If you can finagle using the Advanced Race Guide, the Scarred Witch Doctor archetype for the Witch class uses Constitution for his or her casting stat (therefore, lots of HP), has healing magic, and has all kinds of debuff and crowd control hexes that work well. Probably not though.
One other option is to go Life Oracle, suck it up for 2 levels of not having a blocker, and then get yourself a cohort to do the job. Defense-focused fighter/barbarian going for Stalwart Defender is pretty tough.
Torger Miltenberger wrote:
"If reduced to 0 hit points in combat, a vampire assumes gaseous form (see below) and attempts to escape. It must reach its coffin home within 2 hours or be utterly destroyed. (It can normally travel up to 9 miles in 2 hours.) Additional damage dealt to a vampire forced into gaseous form has no effect. Once at rest, the vampire is helpless. It regains 1 hit point after 1 hour, then is no longer helpless and resumes healing at the rate of 5 hit points per round."
Beat him down in his home office, kill him far away from his coffin, or just follow the gas cloud (base speed of 20) back to whatever coffin he's using. It also means your average vamp can't travel without severe preparations or "working without a net" because their escape hatch isn't effective.
Yeah, you stake 'em while they're trying to regen in their coffin.
As for yanking the stake back out later...there is an interesting rules contradiction.
Vampires have fast healing, and somewhere in the bowels of monster rules is the explanation that fast healing does not re-grow or (unless otherwise stated) re-attach severed limbs. Since the vampire critter description says you can (nay, must) chop its head off you can just carry the head with you (no heavier than your greataxe) and if exposing the head to sunlight doesn't dust it and kill the beast, getting de-staked with out a head leaves it in a rather poor situation.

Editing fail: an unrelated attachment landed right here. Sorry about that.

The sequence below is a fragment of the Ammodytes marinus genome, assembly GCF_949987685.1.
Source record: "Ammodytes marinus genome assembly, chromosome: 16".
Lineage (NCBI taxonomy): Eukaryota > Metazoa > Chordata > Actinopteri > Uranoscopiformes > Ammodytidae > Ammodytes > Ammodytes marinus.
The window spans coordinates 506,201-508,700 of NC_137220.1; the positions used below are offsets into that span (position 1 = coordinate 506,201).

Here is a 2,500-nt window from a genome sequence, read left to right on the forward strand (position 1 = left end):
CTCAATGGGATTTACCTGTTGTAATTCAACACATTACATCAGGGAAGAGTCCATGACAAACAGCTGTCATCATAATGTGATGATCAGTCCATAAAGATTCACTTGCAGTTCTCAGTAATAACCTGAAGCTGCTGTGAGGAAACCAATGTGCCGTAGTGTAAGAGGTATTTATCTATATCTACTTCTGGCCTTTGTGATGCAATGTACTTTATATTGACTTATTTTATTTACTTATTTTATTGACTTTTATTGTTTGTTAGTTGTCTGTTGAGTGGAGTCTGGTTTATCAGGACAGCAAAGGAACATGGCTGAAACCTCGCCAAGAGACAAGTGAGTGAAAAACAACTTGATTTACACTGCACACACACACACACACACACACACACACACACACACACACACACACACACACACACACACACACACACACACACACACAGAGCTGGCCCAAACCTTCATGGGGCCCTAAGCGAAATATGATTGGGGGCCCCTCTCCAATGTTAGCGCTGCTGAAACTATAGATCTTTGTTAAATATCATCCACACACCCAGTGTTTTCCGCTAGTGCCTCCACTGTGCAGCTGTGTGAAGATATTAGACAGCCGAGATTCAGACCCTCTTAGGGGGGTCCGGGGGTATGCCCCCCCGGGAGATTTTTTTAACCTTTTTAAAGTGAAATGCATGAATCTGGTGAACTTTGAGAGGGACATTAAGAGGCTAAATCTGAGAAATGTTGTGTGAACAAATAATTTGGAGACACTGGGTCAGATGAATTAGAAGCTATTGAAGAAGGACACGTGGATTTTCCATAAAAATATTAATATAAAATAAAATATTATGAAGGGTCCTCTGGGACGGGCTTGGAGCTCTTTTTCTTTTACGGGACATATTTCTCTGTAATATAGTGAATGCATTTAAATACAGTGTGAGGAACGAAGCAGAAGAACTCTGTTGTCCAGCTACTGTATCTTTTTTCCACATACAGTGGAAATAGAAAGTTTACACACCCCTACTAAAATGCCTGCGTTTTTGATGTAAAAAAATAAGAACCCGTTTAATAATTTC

Just imagine a vampire head, stuck in your pack, fruitlessly waggling its jaw and trying so scream curses at you while you look for the nearest church to get some holy water.
Basically, the DM is going to have to make up a new rule, and maybe it results in the vampire going mistform again and re-merging but maybe it kills the vampire outright.
A half-dragon (red), half-fiendish, Element-infused (air), lycanthropic Kobold Expert who plays the straight-man.
His story below.
Born into a normal human family, John was raised as a mild-mannered fellow and became an accountant. An unfortunate accident involving Krunch (Frenzied Berserker) and a flaming weapon resulted in his office, himself, and all the William wizard's investment records going up in smoke. William tried speak with dead and divination but the truth was only John the Accountant knew where all Wizard William's money really was, so he contracted Dan the Drunken Druid to reincarnate John so John could get his affairs back in order. Dan spilled mead on the altar stone and slurred the incantation badly enough that instead of being reincarnated in a fresh and magically-created body his soul was pulled into the prime and attached to the nearest sapient newborn which was a long way away because Dan operates in the middle of nowhere.
At this time, Malysgoroth the Red was watching with baited breath as the egg she had been incubating for the last year hatched, and out came her firstborn spawn, a half-breed child sired by her deadbeat baby-daddy Biff the Fiendish Kobold Bard. Biff had seduced her with his silver tongue and penchant for creatively entertaining evil, but had left her when she revealed she was knocked up. She loved her bastard child and raised him to lead her tribe of kobold slaves as his foggy human memories and personality reemerged and melded with his new body and conjoined soul.